We are all neat freaks. Yes, even those people who claim not to be! We can see this in Power BI users all over the world. How do I know? Well, we all want to see equal column widths in a matrix visual.
Look at the screenshot below; it makes you feel a bit uncomfortable, doesn’t it? You desperately want the column width to be consistent. See, I said you were a neat freak.
In Excel, this type of formatting is easy. The grid structure provides an easy way for us to set equal column widths. But Power BI isn’t restricted by a grid layout. It is this flexibility that provides us with a bit of a challenge.
In Power BI, we can drag the column edges in an attempt to make them look equal. This is a fool’s errand of constantly re-adjusting because it never looks right.
In this post, I want to show you an easy method to get column widths evenly spaced.
Table of contents
- Create a spacing measure
- Adding the measure to the matrix visual
- Remove the column width measure
- What if columns expand later?
Create a spacing measure
Let’s start by creating a measure that contains only text. The width of this measure will become the width of our columns. So, make sure the text is wide enough to prevent cut-off or word wrapping.
The measure in the image above is:
Column Width = "xxxxxxxxxxxx"
Unless you’re using a monospaced font, there is no point in counting characters. W is wider than I in most fonts, so it will never be exact. Don’t sweat it too much; if you get it wrong, we can easily change it later.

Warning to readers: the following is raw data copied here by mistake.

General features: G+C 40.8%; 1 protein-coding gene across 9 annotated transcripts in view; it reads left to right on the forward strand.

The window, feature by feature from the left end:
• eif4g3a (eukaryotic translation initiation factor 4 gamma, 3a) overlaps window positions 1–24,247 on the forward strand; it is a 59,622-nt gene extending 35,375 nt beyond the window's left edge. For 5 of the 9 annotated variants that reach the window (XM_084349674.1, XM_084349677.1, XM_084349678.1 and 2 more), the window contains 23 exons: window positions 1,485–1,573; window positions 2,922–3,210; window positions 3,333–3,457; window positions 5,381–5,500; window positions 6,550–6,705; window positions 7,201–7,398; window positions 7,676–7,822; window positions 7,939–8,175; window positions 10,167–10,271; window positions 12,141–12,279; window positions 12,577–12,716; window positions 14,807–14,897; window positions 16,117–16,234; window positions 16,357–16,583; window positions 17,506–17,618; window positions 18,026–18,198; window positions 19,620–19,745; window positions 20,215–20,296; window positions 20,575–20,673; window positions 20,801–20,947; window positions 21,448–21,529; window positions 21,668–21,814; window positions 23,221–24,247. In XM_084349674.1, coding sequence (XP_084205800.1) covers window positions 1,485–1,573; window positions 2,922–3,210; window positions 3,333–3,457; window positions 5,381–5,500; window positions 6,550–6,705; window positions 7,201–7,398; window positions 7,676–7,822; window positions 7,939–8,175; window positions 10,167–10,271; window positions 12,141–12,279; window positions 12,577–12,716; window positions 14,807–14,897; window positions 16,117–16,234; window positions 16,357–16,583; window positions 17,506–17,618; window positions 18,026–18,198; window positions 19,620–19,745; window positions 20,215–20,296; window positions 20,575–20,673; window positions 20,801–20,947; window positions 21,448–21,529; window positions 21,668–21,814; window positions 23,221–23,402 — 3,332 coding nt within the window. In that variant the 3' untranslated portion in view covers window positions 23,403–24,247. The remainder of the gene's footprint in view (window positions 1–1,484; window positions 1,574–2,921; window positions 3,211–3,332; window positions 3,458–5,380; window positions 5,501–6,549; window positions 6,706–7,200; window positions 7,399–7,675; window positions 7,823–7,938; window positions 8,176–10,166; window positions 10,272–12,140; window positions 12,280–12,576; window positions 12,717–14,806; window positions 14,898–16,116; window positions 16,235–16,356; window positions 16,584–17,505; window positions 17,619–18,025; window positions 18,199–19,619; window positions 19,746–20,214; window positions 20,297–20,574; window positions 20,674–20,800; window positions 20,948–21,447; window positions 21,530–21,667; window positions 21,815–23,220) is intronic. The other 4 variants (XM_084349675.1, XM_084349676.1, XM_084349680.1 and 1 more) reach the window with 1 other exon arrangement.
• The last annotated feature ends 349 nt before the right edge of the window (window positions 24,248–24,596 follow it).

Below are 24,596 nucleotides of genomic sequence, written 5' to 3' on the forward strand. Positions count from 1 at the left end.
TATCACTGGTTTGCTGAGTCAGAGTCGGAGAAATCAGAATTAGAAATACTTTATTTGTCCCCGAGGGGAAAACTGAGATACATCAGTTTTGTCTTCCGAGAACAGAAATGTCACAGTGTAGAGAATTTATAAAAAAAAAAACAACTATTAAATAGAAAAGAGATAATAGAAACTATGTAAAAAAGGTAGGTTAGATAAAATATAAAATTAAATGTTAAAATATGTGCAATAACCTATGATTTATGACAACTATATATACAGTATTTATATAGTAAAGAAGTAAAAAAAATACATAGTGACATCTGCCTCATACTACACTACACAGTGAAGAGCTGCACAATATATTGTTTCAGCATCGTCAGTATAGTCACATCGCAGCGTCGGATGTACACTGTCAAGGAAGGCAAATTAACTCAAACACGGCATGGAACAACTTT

For more control over column widths, use a thin character such as a pipe ( | ).
Adding the measure to the matrix visual
Now it’s time to make use of the measure we created above.
In the Visual section of the Format Visual pane , set the following:
- Values > Options > Switch values to rows > On ,
- Column headers > Options > Auto-size width > On ,
Next, drag the new measure into the Values section of the matrix visual.
If the text in the Columns Width measure is wider than your widest column, every column will resize to be evenly spaced.
If you’re not happy with the widths, go back and edit the measure, adding or removing characters as necessary.
Remove the column width measure
With the columns all set at an equal width, we now want to turn off the auto-resizing of columns. This is simply reversing the setting we applied above.
Finally, remove the Column Width measure from the matrix visual.
Ta-Dah! The column widths remain the same size, and your inner neat freak is happy.
What if columns expand later?
You’re probably wondering what happens if you set equal column widths, but the headings become wider on a future refresh. In regard to this, there are two things to note:
- Any wider columns are resized, but not all columns.
- The wider column resizes back down to the correct size when it becomes smaller again.
There are two options we can consider here:
- Set the column width to be wider than the current data and hopefully wide enough for future data too.
- Be prepared to redo the steps above.
I admit, this is not a perfect solution, but it is still significantly better than dragging individual columns and hoping to get it pixel perfect.
The screenshots in this post contain negative numbers in brackets. Find out how to achieve this here: 3 ways to show negative numbers in brackets in Power BI.
The REPT function can create the Column Widths measure. Check out this method here: Set Fixed Column Width in Matrix in Power BI.